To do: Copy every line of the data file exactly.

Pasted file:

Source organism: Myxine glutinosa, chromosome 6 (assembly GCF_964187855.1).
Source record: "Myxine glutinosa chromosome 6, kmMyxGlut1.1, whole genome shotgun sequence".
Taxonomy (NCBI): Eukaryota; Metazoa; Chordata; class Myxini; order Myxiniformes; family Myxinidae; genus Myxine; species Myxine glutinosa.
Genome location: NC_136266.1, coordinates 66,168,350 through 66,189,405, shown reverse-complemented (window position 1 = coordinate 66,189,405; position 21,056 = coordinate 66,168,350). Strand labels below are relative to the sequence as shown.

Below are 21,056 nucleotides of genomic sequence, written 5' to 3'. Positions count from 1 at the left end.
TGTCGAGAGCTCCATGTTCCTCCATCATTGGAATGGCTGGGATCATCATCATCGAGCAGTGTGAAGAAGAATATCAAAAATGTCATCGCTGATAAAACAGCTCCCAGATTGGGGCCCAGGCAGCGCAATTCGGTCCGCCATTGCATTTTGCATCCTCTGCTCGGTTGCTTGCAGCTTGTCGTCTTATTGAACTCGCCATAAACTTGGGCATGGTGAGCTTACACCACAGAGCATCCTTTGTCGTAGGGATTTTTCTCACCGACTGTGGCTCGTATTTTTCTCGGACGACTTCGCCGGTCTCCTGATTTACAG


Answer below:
Source organism: Myxine glutinosa, chromosome 6 (assembly GCF_964187855.1).
Source record: "Myxine glutinosa chromosome 6, kmMyxGlut1.1, whole genome shotgun sequence".
Taxonomy (NCBI): Eukaryota; Metazoa; Chordata; class Myxini; order Myxiniformes; family Myxinidae; genus Myxine; species Myxine glutinosa.
Genome location: NC_136266.1, coordinates 66,168,350 through 66,189,405, shown reverse-complemented (window position 1 = coordinate 66,189,405; position 21,056 = coordinate 66,168,350). Strand labels below are relative to the sequence as shown.

Below are 21,056 nucleotides of genomic sequence, written 5' to 3'. Positions count from 1 at the left end.
TGTCGAGAGCTCCATGTTCCTCCATCATTGGAATGGCTGGGATCATCATCATCGAGCAGTGTGAAGAAGAATATCAAAAATGTCATCGCTGATAAAACAGCTCCCAGATTGGGGCCCAGGCAGCGCAATTCGGTCCGCCATTGCATTTTGCATCCTCTGCTCGGTTGCTTGCAGCTTGTCGTCTTATTGAACTCGCCATAAACTTGGGCATGGTGAGCTTACACCACAGAGCATCCTTTGTCGTAGGGATTTTTCTCACCGACTGTGGCTCGTATTTTTCTCGGACGACTTCGCCGGTCTCCTGATTTACAG